• Dawn T Rouxbe Staff
    Dawn T
    Nice work Rosana—I love the idea of doing a blind taste test. And thanks for the tip on the nori sheets. Cheers!
  • Andrew L
    Andrew L
    I am so happy that you folks decided to add a plant based cooking course to the school. As Orthodox Christians we fast every Wednesday and Friday and during Lent and other times which means no meat, no dairy, and no alcohol or olive oil. So having options besides beans and rice or rice and beans is really great and creates a whole expansive base of recipes and ideas. This recipe is really good and is definitely going to be used as well as are a lot of the other recipes in this course. Thanks again Rouxbe!
  • Dawn T Rouxbe Staff
    Dawn T
    So glad to hear that Andrew! Keep up the great work — it sounds like you have one lucky family with all of the cooking you do. Cheers!
  • Ted P
    Ted P
    At first, I did not think this salad would taste anything like “tuna salad”, but I was wrong. I just tried this salad the other day, and so far, people which I gave a taste to, loved it (including me), and couldn't believe there was no tuna it.
  • Jennifer  C
    Jennifer C
    Just made this for dinner, it was amazing. What a great oppor-tuna-ty it presented me with, to show my non-vegan friends how tasty plant based food is! Thank you.
  • Lisa L
    Lisa L
    Hello, English is not my native language and I am confused about what pickles are... I read that pickles are vegetables preserved in vinegar but it can also be a sort of spread used on sandwiches. What kind of pickles are you referring to in your recipe? If you refer to the vegetables preserved in vinegar, which ones are they? (onions? Peppers? Gherkins?) Many thanks!!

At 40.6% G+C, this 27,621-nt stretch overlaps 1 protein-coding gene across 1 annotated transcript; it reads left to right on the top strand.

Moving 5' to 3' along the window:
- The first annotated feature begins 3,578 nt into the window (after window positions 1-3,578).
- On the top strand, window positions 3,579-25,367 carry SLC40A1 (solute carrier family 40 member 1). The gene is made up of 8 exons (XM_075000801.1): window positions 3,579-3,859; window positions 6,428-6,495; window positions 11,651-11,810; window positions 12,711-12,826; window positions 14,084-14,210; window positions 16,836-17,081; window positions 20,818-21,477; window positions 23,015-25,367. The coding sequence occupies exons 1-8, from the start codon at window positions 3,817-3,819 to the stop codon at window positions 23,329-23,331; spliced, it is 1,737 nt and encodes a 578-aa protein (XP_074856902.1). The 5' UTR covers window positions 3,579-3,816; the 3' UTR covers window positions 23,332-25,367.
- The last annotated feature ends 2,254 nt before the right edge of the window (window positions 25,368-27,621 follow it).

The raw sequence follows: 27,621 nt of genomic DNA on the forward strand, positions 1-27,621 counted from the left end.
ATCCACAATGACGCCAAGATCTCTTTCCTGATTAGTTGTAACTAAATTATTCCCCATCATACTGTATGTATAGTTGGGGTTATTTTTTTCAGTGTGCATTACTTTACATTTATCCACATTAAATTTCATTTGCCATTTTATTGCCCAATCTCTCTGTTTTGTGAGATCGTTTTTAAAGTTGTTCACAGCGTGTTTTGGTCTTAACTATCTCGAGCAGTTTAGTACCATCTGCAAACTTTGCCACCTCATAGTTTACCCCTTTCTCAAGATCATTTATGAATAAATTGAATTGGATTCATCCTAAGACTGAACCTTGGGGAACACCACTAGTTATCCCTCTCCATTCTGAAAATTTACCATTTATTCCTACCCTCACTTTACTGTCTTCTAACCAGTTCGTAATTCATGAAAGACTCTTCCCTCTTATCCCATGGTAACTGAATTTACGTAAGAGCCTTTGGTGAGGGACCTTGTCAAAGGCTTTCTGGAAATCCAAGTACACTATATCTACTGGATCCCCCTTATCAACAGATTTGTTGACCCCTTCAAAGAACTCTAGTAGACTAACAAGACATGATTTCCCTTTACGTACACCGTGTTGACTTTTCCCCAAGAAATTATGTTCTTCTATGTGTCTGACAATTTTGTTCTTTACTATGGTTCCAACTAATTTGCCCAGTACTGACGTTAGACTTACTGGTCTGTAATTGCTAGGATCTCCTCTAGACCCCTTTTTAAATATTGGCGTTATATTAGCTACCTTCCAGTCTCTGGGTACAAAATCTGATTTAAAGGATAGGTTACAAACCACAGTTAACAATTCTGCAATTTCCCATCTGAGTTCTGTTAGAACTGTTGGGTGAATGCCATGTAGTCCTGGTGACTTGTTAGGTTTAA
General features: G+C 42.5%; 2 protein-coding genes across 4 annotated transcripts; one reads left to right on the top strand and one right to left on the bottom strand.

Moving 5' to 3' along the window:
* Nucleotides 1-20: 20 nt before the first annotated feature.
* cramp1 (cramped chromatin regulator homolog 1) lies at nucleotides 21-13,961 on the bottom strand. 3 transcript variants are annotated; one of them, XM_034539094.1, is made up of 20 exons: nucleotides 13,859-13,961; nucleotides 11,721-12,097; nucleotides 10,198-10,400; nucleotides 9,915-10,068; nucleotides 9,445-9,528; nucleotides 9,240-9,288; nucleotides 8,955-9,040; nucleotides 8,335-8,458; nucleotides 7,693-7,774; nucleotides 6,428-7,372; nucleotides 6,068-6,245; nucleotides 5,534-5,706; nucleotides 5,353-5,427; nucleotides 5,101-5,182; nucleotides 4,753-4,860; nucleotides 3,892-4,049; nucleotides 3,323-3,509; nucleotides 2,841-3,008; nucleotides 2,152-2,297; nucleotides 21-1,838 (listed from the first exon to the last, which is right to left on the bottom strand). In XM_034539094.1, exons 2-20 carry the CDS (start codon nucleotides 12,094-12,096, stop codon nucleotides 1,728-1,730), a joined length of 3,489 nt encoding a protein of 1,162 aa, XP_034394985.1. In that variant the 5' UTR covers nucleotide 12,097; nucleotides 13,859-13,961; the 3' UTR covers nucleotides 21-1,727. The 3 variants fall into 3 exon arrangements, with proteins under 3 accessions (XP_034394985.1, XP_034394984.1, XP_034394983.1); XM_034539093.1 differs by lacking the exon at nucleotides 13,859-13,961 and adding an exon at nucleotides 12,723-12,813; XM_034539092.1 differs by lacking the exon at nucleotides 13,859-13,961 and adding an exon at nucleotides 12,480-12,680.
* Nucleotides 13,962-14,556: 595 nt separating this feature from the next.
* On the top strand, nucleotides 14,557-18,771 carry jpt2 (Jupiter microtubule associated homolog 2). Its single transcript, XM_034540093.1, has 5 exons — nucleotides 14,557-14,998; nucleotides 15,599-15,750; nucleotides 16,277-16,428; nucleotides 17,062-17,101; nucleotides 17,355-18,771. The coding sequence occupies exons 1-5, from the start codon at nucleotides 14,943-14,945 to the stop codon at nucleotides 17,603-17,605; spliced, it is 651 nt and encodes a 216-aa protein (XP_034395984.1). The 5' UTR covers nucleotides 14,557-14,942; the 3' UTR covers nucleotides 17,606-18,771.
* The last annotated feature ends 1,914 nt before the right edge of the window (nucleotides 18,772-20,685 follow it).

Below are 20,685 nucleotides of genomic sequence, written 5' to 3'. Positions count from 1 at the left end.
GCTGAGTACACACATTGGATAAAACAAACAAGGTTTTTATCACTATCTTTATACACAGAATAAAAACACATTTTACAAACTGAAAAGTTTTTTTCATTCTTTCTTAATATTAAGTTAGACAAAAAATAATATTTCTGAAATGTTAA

• Ken R Rouxbe Staff
    Ken R
    Typically "pickles" refers to vinegar pickled cucumbers. There are countless brands and varieties - some sweet and some more sour. There is also a product called "relish" that is basically ground up pickles that you can spread as a topping or condiment. ~Ken
  • Dawn T Rouxbe Staff
    Dawn T
    For this particular recipe, we are referring to one of the most common pickles — also sometimes referred to as a dill pickle. It is someone tart/sour and not overly sweet. Here is a bit more info on pickles if you need it — http://bit.ly/1rxnoEE
  • Corey H
    Corey H
    This is and excellent recipe and is very flavorful. I like to hand chop the pickles, red onion, cilantro, celery and use the vitamix to grind the nori. I think half sour pickles (particularly if you ferment your own) work best. Use a food processor to chop up the chickpeas, adding a bit of the veganease and salt and pepper, and then add this to the hand chopped items. it gives a nice variety of textures and it hold together nicely for sandwiches.
  • Ken R Rouxbe Staff
    Ken R
    Hi Corey- Great thoughts! I like the idea of having the textures "meld" and work based on some chickpeas being more finely processed than others. Another thing I like to do is really bump up acid. For me, that means adding a big squeeze of a lemon and its zest. ~Ken
  • Traci S
    Traci S
    I've made many versions of mock tuna over the years and this one is by far the best! I grind nori sheets in the blender and make a simple vegan mayo from tofu, lemon juice, and dijon mustard. Tonight I served it as the filling for a lettuce wrap. One of my favorite recipes from the course.
  • Kirk B Rouxbe Staff
    Kirk B
    Hi Traci and thank you for learning with Rouxbe! Your comments above are very much appreciated and it sounds like you are really enjoying your time in the kitchen!!! All the best, Chef Kirk